Yes, you could start adding Snapesnatch and Freya the Spirit of Victory to poke holes in my argument, but shut up.

Jason does a great job of keeping the deck archive up to date with tons of top cut strategies from all over the globe, and you know what I say to that? Go read them! That compilation's not the only resource for deck lists, but it's a deep well of knowledge and strategies that have excelled in big events. Seeing the results of other decks is invaluable to you for decisions to choose a final selection of 40 cards because someone else did a lot of the testing for you.

Take Demise Kozmos for an example. Both Frazier Smith and Sean McCabe helped popularize the strategy, and if you're unfamiliar with it, you can take a look here to get up to speed. The principle there is that any card that could generate a +2 of card economy and further facilitate your strategy in the process would push a deck over the top. Unlike Demise Qliphorts – which builds from the bottom up, by taking a less-than-competitive “meh” deck and making it better with more draw power – Demise Kozmo builds from the top down. It's already a Top Cut strategy that somehow gets better from the insane Card of Demise.

 Card of Demise
Card of Demise116962
Set Millennium Pack
Number MIL1-EN014
Type Spell Card
Attribute SPELL 
Rarity Ultra Rare
Card Text

Draw until you have 3 cards in your hand, also for the rest of this turn after this card resolves, your opponent takes no damage. During the End Phase, send your entire hand to the Graveyard. You can only activate 1 'Card of Demise' per turn. You cannot Special Summon during the turn you activate this card.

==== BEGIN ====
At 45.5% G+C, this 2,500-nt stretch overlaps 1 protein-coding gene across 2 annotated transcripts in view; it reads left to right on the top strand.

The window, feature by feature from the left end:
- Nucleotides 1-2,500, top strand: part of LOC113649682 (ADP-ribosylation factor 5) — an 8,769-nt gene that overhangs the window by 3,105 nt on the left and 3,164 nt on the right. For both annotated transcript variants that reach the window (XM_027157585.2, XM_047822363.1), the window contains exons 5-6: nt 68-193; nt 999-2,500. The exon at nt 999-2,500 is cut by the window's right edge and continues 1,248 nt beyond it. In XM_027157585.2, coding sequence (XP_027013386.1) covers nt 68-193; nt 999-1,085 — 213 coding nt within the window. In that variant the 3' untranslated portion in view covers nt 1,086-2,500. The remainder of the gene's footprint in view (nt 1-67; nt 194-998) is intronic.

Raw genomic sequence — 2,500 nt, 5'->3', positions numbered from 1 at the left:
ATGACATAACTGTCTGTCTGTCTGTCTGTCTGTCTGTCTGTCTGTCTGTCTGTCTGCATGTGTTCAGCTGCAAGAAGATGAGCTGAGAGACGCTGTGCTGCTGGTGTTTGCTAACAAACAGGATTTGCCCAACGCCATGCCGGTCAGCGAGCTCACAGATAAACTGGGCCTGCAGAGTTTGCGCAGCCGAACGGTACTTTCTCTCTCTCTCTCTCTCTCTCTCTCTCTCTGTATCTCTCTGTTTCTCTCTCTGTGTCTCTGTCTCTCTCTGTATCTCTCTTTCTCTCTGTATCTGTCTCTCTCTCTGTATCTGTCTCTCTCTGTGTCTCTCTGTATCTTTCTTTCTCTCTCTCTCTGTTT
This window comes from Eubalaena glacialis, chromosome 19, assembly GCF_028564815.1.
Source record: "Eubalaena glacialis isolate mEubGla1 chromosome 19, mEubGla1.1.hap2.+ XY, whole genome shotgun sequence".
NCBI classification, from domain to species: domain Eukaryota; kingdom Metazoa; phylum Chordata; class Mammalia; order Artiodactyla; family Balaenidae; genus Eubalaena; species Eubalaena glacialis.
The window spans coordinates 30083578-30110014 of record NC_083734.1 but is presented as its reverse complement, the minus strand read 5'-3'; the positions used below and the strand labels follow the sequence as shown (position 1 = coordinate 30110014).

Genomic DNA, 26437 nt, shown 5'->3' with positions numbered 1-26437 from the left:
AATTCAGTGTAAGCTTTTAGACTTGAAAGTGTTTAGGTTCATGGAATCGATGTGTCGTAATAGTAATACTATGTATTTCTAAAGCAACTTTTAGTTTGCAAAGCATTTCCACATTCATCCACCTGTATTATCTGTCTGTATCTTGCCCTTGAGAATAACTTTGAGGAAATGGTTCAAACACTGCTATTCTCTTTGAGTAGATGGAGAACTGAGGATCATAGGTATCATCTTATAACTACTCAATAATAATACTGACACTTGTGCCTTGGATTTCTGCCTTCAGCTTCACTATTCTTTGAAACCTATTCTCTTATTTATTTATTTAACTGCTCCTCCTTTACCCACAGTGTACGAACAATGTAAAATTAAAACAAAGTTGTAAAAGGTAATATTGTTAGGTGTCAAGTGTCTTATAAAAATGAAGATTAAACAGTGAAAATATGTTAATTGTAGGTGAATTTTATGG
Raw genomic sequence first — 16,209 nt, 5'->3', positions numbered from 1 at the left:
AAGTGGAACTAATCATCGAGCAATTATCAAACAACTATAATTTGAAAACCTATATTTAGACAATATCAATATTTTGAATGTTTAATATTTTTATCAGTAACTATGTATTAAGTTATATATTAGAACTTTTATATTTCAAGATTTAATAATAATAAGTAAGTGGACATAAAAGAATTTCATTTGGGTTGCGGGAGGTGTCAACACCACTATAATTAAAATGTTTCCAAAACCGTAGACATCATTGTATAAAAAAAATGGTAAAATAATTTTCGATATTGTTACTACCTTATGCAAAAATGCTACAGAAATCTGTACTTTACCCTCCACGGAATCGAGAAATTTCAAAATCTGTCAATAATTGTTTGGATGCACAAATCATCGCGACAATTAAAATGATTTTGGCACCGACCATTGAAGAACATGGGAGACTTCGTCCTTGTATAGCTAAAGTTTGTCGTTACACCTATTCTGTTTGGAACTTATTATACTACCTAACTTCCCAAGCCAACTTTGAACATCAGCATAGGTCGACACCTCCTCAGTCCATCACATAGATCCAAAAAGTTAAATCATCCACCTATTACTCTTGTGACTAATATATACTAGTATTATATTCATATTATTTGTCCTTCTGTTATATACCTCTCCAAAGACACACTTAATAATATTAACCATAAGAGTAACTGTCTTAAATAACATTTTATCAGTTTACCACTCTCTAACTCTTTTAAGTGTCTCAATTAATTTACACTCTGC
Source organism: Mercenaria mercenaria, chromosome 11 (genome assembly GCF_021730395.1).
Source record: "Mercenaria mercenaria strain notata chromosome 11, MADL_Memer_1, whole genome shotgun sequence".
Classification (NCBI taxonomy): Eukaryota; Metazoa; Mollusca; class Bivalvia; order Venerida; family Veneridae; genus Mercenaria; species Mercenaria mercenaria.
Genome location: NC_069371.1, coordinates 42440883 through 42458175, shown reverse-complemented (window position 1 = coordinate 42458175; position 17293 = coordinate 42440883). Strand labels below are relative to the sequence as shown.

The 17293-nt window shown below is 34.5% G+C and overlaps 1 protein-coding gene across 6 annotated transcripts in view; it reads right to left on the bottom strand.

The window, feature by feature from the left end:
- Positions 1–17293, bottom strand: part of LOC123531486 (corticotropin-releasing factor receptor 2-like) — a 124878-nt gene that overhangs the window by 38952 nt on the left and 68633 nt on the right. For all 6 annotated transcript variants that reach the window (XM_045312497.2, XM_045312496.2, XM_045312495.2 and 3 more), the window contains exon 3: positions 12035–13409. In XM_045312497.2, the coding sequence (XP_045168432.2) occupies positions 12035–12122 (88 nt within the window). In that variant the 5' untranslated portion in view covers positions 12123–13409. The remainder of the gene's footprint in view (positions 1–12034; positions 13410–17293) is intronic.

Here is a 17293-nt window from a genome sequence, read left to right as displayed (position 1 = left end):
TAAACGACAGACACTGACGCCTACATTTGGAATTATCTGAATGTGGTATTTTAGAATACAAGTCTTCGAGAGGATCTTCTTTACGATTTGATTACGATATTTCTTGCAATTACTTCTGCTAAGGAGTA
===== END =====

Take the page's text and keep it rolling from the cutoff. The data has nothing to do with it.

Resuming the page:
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Let's say you had that crazy idea before Smith or McCabe's lists made their debut, like, while you were driving to work one day, but you couldn't formulate good ratios or justify ditching your hand with Demise's drawback during the End Phase. When you get home, you don't have time to test online, and before you know it you never bother trying to get all the cards and the deck's a distant memory, so you never get to test out your theory.

If someone else hadn't popularized the idea, that great concept would have been lost forever! But a few days later, you see that your crazy idea miraculously worked in someone else's hands. You rejoice and start compiling the deck yourself while referencing one of the successful builds, excited to destroy your friends with the strategy that proved it was strong enough to make Top Cut at a YCS.

There's just one minor issue – as you start to sort through tech choices, run the numbers, and start considering complex iterations of common plays, you wonder just how the deck could be improved.

Steal Ideas, Not Decks